Operating a chainsaw can be dangerous. Chainsaws are powerful tools that must be handled with care to prevent serious injury. An important part of chainsaw safety is wearing proper personal protective equipment (PPE). But should you wear gloves when using a chainsaw? Here’s a look at the pros and cons, different types of chainsaw gloves, and when gloves are most essential for protecting your hands.
Gloves Are Highly Recommended for Chainsaw Use
While gloves are not necessarily required, they are highly recommended for most chainsaw use. The main benefits of wearing gloves while operating a chainsaw include:
- Vibration Dampening: Chainsaws vibrate significantly during use. Over time, this vibration can cause hand-arm vibration syndrome and other issues. Gloves help absorb vibration to protect your hands and prevent numbness or tingling.
- Minor Cut Protection: Gloves provide an extra layer of protection in case the chainsaw chain accidentally brushes against your hand or you come into incidental contact with the wood being cut. This can prevent painful minor cuts.
Some chainsaw users opt not to wear gloves because they prefer the feel and freedom of movement of operating a chainsaw with bare hands. However, the protection and safety benefits outweigh comfort concerns for most users. Thin, form-fitting chainsaw gloves allow dexterity while also protecting your hands.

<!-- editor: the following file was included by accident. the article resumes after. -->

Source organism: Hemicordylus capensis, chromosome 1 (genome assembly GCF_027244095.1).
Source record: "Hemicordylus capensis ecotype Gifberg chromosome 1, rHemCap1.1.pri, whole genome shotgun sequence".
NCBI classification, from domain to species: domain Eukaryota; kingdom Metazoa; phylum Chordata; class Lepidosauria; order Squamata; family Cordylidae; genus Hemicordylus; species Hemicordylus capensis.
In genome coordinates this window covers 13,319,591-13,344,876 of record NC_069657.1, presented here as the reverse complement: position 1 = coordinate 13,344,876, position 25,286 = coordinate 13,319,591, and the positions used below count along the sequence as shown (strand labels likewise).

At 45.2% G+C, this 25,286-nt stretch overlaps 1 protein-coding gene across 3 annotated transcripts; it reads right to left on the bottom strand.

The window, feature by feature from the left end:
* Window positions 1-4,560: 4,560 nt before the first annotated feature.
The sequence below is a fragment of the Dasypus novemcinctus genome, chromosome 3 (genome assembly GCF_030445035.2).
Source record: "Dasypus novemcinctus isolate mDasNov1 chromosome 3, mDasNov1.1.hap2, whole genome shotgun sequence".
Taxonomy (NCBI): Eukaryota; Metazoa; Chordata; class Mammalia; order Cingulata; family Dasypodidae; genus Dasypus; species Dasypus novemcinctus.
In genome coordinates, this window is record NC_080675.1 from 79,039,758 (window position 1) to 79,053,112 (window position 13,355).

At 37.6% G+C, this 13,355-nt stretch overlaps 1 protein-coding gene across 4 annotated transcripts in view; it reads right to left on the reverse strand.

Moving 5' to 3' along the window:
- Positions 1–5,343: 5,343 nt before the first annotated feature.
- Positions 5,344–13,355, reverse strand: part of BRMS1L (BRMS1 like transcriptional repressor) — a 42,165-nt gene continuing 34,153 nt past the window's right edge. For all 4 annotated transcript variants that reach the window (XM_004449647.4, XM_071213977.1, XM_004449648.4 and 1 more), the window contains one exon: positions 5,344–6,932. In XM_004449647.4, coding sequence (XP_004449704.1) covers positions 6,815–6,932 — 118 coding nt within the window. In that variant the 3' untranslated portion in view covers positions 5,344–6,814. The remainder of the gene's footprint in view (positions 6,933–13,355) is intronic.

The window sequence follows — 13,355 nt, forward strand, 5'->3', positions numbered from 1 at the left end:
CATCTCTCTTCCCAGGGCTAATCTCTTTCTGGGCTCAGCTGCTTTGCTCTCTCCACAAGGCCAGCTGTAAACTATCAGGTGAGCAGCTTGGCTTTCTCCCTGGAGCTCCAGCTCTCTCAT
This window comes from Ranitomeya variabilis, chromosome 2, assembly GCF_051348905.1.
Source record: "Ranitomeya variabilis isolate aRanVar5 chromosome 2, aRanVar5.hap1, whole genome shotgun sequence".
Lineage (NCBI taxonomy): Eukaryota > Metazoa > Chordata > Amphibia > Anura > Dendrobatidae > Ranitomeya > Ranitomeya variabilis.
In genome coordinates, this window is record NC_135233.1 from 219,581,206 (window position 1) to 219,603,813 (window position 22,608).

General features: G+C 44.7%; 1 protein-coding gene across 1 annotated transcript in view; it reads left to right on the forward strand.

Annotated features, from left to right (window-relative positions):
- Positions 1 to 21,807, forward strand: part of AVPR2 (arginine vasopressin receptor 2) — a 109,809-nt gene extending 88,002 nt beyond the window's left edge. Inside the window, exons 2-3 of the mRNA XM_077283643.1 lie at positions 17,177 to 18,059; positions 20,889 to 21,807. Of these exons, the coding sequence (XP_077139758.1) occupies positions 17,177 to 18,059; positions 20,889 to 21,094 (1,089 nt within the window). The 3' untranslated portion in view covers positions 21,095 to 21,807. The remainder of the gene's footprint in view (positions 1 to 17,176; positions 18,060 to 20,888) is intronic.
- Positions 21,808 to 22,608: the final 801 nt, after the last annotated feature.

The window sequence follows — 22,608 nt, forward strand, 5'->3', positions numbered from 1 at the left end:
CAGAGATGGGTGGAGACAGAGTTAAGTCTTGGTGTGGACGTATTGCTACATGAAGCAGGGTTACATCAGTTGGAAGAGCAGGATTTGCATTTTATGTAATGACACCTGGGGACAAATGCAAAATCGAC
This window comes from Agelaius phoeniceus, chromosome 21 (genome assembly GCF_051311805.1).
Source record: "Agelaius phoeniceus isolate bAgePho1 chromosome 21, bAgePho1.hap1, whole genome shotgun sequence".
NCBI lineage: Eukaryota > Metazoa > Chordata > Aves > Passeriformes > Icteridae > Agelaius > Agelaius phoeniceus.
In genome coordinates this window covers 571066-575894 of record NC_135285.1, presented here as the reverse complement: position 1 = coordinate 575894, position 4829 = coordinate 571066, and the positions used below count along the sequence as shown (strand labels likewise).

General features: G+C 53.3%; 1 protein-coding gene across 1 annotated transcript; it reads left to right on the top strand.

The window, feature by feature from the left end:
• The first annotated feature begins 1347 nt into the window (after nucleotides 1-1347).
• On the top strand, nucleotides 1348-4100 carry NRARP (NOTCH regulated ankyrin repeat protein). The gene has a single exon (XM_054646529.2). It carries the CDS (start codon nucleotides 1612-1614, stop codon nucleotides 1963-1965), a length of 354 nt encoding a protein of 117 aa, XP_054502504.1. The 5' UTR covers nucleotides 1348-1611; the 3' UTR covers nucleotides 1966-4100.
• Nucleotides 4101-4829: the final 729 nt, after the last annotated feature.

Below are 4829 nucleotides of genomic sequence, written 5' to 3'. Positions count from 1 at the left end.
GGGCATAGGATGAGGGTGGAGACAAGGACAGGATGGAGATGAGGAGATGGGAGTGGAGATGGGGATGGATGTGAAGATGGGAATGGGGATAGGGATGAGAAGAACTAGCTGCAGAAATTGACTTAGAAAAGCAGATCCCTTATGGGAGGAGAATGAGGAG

Types of Chainsaw-Specific Protective Gloves
There are several types of safety gloves specially designed for use with chainsaws. Key features to look for include:
Chainsaw gloves are reinforced with materials like Kevlar, Dyneema, or synthetic fibers to prevent cuts from the chainsaw chain. Multiple glove layers provide even more cut protection.
Viscoelastic polymer gels or foams absorb vibration to protect from hand-arm vibration syndrome. This is an essential chainsaw glove feature.
For working outdoors in wet weather, water-resistant glove materials prevent hands from getting wet and cold while also retaining grip and dexterity.
Brands like Youngstown and Oregon make specialized chainsaw gloves meeting these criteria. The right chainsaw gloves balance protection with comfort and flexibility for safe operation.
Wearing Gloves is Especially Important With No Chain Brake
Chain brakes are safety mechanisms that stop the chainsaw chain immediately if kickback occurs. Older chainsaw models may not have chain brakes. On such models, protective gloves are even more crucial to prevent injuries in case of accidental contact with the moving chain. Modern chainsaw gloves provide cut resistance that makes up for the lack of a chain brake.
So while heavy duty work gloves offer some protection, specialized modern chainsaw gloves truly maximize hand safety according to today’s standards.
Essential Chainsaw Safety Gear
In addition to gloves, there are several other vital personal protective equipment components required for safe chainsaw operation.
The Occupational Safety and Health Administration (OSHA) mandates that chainsaw operators working in industries like logging wear specific safety gear including:
- Hard Hat: Protects the head from falling branches or other overhead hazards.
- Eye Protection: Safety glasses or goggles protect eyes from sawdust and wood chips.
- Hearing Protection: Chainsaw noise can cause hearing damage without proper earplugs or muffs.
- Leg Protection: Chainsaw chaps or pants prevent cut injuries to the legs.